Ms. HUFFINGTON: I never had any doubt that democracy was the best system to have. The question is: When did I decide that our system here is not working, that there is a crisis in democracy? I think that's really what we need to prove and what we need to convince people is the case. But when you have two-thirds of eligible voters not participating in an election, as was the case in 1998, that means that 115 million Americans eligible to vote chose not to. That, to me, is a crisis in democracy. The two parties don't really care because, frankly, it's easy for them to manipulate a smaller electorate and with this customized campaigns, targeted campaigns--I write a sort of satirical column predicting that maybe in 300 years from now there'll be just one voter left, and George Bush the XX will be fighting for this vote against whoever is on the other side.

And that sounds like an Orwellian nightmare, but it's really the trend. It's towards lower and lower turnout. And what is even more disturbing is the fact that younger people are voting at lower and lower rates. And the poor, which is always the case, of course, are voting in much smaller percentages. So as a result, we see that public policy is being effected tremendously.

<em>How to overthrow the government</em>

How to Overthrow the Government, Arianna Huffington, New York : Regan Books, 2000.

The Real Thing: Truth and Power at the Coca Cola Company, Constance Hays

[Excerpt from the March 21, 2004 Booknotes interview with journalist, Constance Hays. This interview dealt with with Hays' book, The Real thing: Truth and Power at the Coca-Cola Company]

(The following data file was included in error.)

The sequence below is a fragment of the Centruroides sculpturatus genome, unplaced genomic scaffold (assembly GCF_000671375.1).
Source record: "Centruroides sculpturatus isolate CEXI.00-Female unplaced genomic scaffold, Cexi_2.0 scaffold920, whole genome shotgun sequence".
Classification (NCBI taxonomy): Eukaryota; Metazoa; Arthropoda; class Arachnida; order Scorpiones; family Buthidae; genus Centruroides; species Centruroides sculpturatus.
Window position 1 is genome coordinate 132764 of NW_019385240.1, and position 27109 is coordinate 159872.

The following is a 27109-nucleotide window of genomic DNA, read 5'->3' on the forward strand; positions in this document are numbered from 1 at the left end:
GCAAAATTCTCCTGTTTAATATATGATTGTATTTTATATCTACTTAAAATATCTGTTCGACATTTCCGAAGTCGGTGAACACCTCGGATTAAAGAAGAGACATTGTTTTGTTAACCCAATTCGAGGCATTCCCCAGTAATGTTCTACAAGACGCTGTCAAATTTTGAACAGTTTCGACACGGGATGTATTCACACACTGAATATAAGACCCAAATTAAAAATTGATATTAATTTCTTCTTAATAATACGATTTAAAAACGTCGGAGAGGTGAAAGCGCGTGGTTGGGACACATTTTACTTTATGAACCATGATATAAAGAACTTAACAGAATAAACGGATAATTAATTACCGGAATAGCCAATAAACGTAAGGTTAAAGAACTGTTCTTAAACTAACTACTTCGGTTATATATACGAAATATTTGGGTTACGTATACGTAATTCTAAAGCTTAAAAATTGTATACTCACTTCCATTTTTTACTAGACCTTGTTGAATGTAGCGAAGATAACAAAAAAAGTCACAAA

LAMB: When was the first Coke made?

Ms. HAYS: It was made in 1886. And it was made in Atlanta, behind a drug store counter, by a man named John Pemberton, who was fooling around with another remedy he had made, trying to take the alcohol out of it. And then he put the soda water into it and took a sip and thought it was great and began to sell it from that one little counter. And he didn`t do all that much with Coke in the beginning. He had it for about two years.

And then a very forward-thinking man named Asa Candler, who was a competitor of his down the road, bought the formula from him and just loved it. It helped to cure his headaches. You know, it did have cocaine in it, at that point, cocaine extract. And Asa Candler was a believer and he persuaded people all over the South first and then all over the country to sell Coca-Cola by name. So he was sort of the master marketer behind the whole thing. And by 1895, he would claim that it was sold in every single state, and I think that was true.

<em>The real thing: truth and power at the Coca Cola Company</em>

The Real Thing: Truth and Power at the Coca Cola Company, Constance Hays, New York: Random House, 2004.

Manuscript Annotations found in The Real Thing: Truth and Power at the Coca-Cola Company]

Seen here are manuscript annotations regarding the corporate history of Coca-Cola found in Lamb's copy of The Real Thing: Truth and Power at the Coca-Cola Company. They were presumably used by Brian Lamb during research for his interview of Constance L. Hays on the Booknotes program.

<em>The real thing: truth and power at the Coca Cola Company </em>[Brian Lamb's annotations]

Annotations of Brian Lamb found in his copy of The Real Thing: Truth and Power at the Coca Cola Company

Patriarch: George Washington and the New American Nation, Richard Norton Smith

[Excerpt from the February 1, 1993 Booknotes interview with historian, Richard Norton Smith. This interview dealt with with Smith's book, Patriarch, George Washington and the New American Nation]

BRIAN LAMB: Richard Norton Smith, why did you call the book you wrote on George Washington "Patriarch?"